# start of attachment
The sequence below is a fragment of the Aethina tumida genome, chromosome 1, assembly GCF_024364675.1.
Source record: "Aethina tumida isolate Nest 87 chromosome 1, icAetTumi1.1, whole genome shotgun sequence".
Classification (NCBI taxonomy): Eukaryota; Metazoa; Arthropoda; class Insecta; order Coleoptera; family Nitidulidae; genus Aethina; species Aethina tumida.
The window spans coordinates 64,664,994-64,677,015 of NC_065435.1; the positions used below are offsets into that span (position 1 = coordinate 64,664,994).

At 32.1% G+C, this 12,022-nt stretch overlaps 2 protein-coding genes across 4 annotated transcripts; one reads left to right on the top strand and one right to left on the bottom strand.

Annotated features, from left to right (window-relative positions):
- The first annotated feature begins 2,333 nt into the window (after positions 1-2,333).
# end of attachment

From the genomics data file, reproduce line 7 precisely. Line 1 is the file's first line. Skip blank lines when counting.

- The first annotated feature begins 2,333 nt into the window (after positions 1-2,333).